Around 300,000 organic farmers think that Monsanto, the biotech giant known for genetically modifying Mother Nature’s handwork for profit and pushing over the little guys all the while, is pretty seedy.
Now a judge in New York is debating if Monsanto’s questionable methods will go before a jury.
Judge Naomi Buchwald of the Southern District Court of New York says she will have a decision on March 31 in regards to whether a lawsuit waged against the mega-corporation Monsanto should make it to trial.
Last year, 270,000 organic farmers from around 60 family farms tried to take Monsanto to court over issues pertaining to a genetically-modified seed masterminded by the corporation. Not only were the smaller farms concerned over how the manufactured seeds had been carried by wind and creature alike onto their own plantations, but the biggest problem perhaps was that Monsanto was filing lawsuits themselves against farmers. Monsanto went after hundreds of farmers for infringing on their patented seed after audits revealed that their farms had contained their product — as a result of routine pollination by animals and acts of nature. Unable to afford a proper defense, competing small farms have been bought out by the company in droves. As a result, Monsanto saw their profits increase by the hundreds of millions over the last few years as a result. Between 1997 and 2010, Monsanto tackled 144 organic farms with lawsuits and investigated roughly 500 plantations annually during that span with a so-called “seed police.”
Farmers have been concerned that unless Monsanto is stopped, their reign over the world’s agriculture will surpass anything imaginable. They are seeking pre-emptive protection from those questionable lawsuits and next month Judge Buchwald will weigh in on if the matter should go to trial. Her honor recently listened to oral arguments on Monsanto’s Motion to Dismiss, which the corporation hopes to win to cease the charges being brought by a total of 83 plaintiffs representing now over 300,000 organic farm-affiliated businesses. The legal team for the small-time farmers also offered their arguments.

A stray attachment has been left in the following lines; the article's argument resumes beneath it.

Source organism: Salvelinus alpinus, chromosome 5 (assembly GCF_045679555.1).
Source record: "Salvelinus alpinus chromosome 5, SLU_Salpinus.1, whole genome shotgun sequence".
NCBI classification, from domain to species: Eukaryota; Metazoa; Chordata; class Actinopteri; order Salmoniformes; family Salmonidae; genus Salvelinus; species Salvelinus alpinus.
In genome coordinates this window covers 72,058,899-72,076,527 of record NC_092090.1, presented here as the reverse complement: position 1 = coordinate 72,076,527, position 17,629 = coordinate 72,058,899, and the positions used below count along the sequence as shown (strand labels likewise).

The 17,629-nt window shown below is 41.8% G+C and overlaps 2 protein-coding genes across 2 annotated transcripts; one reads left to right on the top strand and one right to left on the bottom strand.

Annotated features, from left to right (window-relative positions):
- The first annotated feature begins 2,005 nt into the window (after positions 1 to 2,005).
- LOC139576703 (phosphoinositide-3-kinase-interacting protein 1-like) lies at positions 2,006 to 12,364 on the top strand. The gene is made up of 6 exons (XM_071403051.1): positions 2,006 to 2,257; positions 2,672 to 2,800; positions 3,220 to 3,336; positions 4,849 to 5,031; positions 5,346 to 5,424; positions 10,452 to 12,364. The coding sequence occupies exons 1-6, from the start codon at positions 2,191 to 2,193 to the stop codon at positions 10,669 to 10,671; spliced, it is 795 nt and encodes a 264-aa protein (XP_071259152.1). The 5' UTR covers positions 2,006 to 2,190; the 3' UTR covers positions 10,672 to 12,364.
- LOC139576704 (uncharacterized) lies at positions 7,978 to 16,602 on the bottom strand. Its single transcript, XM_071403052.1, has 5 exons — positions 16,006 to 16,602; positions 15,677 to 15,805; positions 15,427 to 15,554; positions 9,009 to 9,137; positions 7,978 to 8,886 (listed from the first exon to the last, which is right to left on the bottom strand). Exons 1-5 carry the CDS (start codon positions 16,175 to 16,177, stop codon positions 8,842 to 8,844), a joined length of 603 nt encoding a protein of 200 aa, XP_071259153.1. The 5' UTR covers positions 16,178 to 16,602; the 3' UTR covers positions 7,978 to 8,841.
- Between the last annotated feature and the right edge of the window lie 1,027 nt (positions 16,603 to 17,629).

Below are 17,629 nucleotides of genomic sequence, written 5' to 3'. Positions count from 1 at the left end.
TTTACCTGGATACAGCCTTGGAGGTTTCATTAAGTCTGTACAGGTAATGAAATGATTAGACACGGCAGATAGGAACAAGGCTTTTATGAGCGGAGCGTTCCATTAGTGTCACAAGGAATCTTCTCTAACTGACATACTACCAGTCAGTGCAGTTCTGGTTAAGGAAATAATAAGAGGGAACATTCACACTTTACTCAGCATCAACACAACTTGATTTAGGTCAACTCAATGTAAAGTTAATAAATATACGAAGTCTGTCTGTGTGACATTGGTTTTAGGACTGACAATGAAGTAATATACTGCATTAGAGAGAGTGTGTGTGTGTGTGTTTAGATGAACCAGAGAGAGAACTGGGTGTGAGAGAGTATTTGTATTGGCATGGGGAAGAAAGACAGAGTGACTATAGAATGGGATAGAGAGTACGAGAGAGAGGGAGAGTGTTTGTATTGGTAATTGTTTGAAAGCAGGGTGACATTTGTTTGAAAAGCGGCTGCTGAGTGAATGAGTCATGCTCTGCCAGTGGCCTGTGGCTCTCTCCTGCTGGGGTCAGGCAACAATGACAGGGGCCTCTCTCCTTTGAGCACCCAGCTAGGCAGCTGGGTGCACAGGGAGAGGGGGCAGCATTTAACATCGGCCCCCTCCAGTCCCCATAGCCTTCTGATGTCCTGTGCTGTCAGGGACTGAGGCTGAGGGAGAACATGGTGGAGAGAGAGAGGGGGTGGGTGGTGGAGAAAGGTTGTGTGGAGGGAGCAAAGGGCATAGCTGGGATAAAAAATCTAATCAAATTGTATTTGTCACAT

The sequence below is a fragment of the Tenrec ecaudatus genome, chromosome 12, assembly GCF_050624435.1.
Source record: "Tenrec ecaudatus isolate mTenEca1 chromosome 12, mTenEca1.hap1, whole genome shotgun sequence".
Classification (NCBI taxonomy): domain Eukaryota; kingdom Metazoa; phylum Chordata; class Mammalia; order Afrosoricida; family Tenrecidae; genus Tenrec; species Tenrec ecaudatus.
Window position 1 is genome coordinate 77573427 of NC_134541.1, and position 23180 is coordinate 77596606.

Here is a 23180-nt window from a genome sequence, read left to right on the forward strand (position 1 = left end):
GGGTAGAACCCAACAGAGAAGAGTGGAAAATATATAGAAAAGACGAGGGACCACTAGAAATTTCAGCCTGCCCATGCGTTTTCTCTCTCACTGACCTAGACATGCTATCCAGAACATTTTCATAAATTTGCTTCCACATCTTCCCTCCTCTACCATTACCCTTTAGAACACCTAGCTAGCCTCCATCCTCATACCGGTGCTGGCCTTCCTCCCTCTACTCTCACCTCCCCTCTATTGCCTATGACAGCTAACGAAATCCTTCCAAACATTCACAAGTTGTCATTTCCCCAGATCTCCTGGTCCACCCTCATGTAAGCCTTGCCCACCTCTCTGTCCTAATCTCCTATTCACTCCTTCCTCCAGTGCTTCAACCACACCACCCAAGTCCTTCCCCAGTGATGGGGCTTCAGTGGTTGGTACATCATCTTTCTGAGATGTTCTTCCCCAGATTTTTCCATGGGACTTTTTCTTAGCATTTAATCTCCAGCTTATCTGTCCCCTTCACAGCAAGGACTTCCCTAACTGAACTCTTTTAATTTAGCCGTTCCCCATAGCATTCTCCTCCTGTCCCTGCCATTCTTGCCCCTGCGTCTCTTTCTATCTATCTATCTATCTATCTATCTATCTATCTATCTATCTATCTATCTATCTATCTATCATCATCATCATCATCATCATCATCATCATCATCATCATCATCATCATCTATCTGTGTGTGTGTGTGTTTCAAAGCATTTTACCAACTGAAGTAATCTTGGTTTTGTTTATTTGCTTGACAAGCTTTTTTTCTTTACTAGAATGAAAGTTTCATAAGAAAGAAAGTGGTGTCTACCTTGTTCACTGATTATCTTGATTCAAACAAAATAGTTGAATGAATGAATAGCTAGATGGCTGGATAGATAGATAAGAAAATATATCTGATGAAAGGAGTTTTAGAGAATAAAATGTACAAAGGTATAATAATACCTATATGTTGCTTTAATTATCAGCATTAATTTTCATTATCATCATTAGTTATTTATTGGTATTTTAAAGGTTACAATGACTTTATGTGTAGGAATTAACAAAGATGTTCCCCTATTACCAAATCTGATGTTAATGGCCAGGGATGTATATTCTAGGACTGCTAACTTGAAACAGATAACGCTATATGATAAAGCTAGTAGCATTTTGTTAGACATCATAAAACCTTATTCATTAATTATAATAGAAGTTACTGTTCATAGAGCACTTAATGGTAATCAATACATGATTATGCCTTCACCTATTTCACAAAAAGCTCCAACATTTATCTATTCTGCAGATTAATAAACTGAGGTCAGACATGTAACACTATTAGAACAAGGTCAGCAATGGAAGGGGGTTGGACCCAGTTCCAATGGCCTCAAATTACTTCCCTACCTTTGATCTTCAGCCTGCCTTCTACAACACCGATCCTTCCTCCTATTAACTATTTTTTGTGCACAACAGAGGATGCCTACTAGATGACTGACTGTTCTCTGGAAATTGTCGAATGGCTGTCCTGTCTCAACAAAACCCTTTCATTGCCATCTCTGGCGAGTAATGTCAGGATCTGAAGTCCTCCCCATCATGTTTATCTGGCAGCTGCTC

“Monsanto's threats and abuse of family farmers stops here,” says Jim Gerritsen, president of the Organic Seed Growers and Trade Association. “Monsanto's genetic contamination of organic seed and organic crops ends now. Americans have the right to choice in the marketplace — to decide what kind of food they will feed their families — and we are taking this action on their behalf to protect that right to choose.”
Elizabeth Archerd, the director of a Minneapolis food co-op, adds in support of the farmers to the New York Times, “Pollen and DNA do not play by the USDA’s rules.” Although hundreds of thousands of farmers feel the same way, it’ll take a judge to decide the next step in the case. From there though, things could get dirty. Michael Taylor, a former attorney for the US Department of Agriculture and lobbyist for Monsanto was recently appointed to a federal role as the deputy commissioner for foods at the United States Food and Drug Administration (FDA). Since then, the FDA has refused requests to label genetically modified products as such despite demands from consumer protection groups.